In many religions, a lot of people become fixated on the so-called end of the world. In particular, people have been doing so this year with the 2012 prophecy. I’ve mentioned before on here that I enjoy how Finnish mythology does not have any place of torture where bad people go after death. While it is important to try to be a good person in life, worrying about some supposed place in the afterlife that you may go to, keeps your focus away from what’s around you. It’s the same thing with the end of the world stories. Finnish mythology does not have these kinds of stories. In fact, the Kalevala ends on a very positive note. If you have not read it; a young virgin maiden becomes pregnant after eating a lingonberry and gives birth to a son who casts Väinämöinen out of the land, and becomes the ruler instead. This being a reference to Christianity coming to Finland and the old ways removed from the land. However, the very end of the runo gives a hopeful message. Even though Väinämöinen is cast out of the land, he leaves his kantele for the people of Finland to enjoy, and mentions that he will be back when people need him again. From runo 50 in the version on Sacred Texts by John Martin Crawford:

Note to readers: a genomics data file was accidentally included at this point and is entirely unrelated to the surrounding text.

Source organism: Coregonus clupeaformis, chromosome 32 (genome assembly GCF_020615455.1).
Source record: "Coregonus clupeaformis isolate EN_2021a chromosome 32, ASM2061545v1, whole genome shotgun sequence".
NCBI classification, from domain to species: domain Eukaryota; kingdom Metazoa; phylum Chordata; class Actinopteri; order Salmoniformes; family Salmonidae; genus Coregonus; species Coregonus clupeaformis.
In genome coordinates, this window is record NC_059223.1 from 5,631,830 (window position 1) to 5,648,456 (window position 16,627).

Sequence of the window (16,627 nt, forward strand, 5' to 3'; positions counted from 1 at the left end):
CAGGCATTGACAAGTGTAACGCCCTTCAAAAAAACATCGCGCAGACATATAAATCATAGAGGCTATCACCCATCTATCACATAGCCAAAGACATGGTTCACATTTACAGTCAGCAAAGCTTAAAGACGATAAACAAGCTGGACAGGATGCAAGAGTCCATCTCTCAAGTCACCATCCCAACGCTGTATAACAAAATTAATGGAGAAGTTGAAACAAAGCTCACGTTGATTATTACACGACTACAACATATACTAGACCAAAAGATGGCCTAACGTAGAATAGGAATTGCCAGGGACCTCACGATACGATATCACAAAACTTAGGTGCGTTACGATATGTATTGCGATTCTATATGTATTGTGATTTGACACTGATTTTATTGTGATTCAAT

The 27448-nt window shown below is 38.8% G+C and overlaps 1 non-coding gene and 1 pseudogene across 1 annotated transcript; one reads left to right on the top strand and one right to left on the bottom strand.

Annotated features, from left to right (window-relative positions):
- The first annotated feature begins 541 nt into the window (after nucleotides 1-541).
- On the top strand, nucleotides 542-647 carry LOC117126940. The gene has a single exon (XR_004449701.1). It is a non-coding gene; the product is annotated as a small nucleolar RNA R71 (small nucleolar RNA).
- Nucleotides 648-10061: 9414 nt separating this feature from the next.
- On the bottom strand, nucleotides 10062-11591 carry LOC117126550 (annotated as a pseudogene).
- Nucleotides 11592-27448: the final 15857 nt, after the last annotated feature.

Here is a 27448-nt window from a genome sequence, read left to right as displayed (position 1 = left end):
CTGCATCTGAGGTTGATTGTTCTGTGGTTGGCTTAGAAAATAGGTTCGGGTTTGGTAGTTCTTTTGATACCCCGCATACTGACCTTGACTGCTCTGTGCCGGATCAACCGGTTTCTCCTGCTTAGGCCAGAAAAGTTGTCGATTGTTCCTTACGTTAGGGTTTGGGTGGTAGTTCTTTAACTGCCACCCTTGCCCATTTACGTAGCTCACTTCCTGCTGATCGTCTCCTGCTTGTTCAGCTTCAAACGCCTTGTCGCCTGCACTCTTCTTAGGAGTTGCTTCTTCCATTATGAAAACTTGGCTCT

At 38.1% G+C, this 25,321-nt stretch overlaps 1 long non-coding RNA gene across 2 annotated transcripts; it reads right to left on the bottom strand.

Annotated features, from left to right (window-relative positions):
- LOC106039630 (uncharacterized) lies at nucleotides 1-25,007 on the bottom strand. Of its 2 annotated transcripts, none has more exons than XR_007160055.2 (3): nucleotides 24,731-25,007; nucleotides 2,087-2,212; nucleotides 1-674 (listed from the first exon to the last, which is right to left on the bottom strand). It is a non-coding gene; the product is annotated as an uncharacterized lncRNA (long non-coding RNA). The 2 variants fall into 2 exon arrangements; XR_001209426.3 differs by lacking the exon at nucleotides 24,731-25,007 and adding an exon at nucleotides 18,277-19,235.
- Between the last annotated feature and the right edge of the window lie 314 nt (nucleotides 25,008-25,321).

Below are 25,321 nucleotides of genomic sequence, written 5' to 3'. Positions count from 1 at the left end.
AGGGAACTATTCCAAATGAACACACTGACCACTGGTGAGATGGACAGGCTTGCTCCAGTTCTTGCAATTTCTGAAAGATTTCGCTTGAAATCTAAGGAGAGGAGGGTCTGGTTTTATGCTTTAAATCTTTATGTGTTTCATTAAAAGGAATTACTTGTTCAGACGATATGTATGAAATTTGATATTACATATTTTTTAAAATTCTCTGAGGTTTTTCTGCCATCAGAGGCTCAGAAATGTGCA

Suns may rise and set in Suomi,
Rise and set for generations,
When the North will learn my teachings,
Will recall my wisdom-sayings,
Hungry for the true religion.
Then will Suomi need my coming,
Watch for me at dawn of morning,
That I may bring back the Sampo,
Bring anew the harp of joyance,
Bring again the golden moonlight,
Bring again the silver sunshine,
Peace and plenty to the Northland.
So, instead of waiting for an end of the world, we can wait for a new hope. We can wait for the old ways to be restored and for peace to come to the land; not some big battle or destruction.